• Population over 65 will double by 2030 in California.
• Livable communities enhance mobility for all.
• Big cities “can't just sprawl forever.”
Every morning Paul Zykofsky walks to work.
From his condo in the Midtown neighborhood of Sacramento, he strolls eight blocks under a leafy canopy of trees to his downtown job, passing homes, apartment buildings, restaurants, shops and offices.
“I chose to move here because I wanted a place to age in place and where I could walk to work,” the 55-year-old Zykofsky said. “I’m very happy to be here.”
Midtown was built in the late 19th century—before the automobile became king. With its lively mix of retail and housing, a population diverse in age and income, pedestrian-friendly streets, parks and easy access to light rail and bus lines, the once rundown Midtown is now one of Sacramento’s trendiest neighborhoods.
It also fits the AARP model of a livable community. In a state with 36 million people, livability becomes critical—especially as people age. AARP projects California’s 65-plus population will double by 2030.
“The livable community concept is important because it enhances our mobility, and that increases the quality of our lives,” said Lavada DeSalles, an AARP California volunteer in Sacramento and a former member of the AARP board of directors. “If you can’t get around, you can’t visit friends, make doctor appointments, go shopping, have all the social interactions that ensure longevity.”
Across California, governments appear to be recognizing that such ideas make sense. Continued population growth in a context of limited land, water and energy resources means denser communities not dependent on cars. Planners call it “smart growth.”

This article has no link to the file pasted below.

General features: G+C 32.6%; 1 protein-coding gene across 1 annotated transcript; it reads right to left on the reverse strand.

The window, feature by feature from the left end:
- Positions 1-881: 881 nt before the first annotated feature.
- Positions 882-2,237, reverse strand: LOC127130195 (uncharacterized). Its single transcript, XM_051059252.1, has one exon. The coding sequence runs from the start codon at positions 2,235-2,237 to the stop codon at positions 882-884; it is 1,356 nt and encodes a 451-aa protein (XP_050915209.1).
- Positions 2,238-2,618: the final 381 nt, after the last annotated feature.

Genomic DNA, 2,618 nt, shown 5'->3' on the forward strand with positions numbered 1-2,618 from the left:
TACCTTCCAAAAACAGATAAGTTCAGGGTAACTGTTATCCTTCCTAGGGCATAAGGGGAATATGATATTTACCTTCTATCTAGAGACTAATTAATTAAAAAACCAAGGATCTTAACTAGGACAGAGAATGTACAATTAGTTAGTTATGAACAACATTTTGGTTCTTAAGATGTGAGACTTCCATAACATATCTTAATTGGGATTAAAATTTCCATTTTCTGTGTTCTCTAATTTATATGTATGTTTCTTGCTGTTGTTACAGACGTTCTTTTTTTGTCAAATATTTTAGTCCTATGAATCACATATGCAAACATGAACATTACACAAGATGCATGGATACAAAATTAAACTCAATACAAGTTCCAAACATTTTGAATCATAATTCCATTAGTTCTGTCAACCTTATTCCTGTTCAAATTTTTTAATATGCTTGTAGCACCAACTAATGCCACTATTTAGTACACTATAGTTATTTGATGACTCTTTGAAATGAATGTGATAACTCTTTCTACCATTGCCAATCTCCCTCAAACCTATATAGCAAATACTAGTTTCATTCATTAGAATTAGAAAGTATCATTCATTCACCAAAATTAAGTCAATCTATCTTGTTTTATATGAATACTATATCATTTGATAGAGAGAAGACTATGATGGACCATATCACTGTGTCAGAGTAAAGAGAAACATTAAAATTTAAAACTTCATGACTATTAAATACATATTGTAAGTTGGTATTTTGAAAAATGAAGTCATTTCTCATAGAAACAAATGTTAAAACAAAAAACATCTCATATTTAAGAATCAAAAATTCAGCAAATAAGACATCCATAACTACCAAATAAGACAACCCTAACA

In Sacramento, a 2004 city resolution encouraged greater use of streets by pedestrians and bicyclists. Planners reduced car lanes on some streets from three to two lanes to create bike lanes, and installed traffic-calming devices such as speed bumps.
That year Sacramento and San Diego counties approved tax ordinances to fund pedestrian-friendly transportation projects. And a statewide law passed last year requires cities and counties to design roads that can accommodate bicyclists and pedestrians as well as motorists.
In San Diego, the 230-acre Quarry Falls project will rise on the site of a sand and gravel quarry three miles from downtown. Its plan includes single-family homes, condominiums, apartments, parks, a civic center, retail, a school and more than 40 acres of open space, all connected by walking, hiking and biking trails. A shuttle will take residents to nearby light rail.
“The key is to create a place where you can live your life close to jobs and events in San Diego, with a shuttle through the site to points that are tied to transit,” said Marco Sessa of Sudberry Properties, developer of the project.
Smart growth concepts have been applied since 1999 at Otay Ranch, a large development in Chula Vista where five of 16 planned villages connected by pedestrian paths and bridges have been completed. A senior apartment complex in the Heritage Towne Village received a Gold Award from the National Association of Home Builders in 2006 for its proximity to public transportation, shops and services.
“We have built a community with a sense of place, not just a series of homes,” said Kim Kilkenny of the Otay Ranch Company, which developed the project.
From the coast to the central valley, planners view livable communities as welcome alternatives to traffic-congested cities and isolated auto-dependent suburbs.
“We need to draw a boundary, a terminus, beyond which there will be no more development,” said Keith Bergthold, a Fresno planning director. “We can’t just sprawl forever.”
Joan Aragone is a journalist based in San Francisco.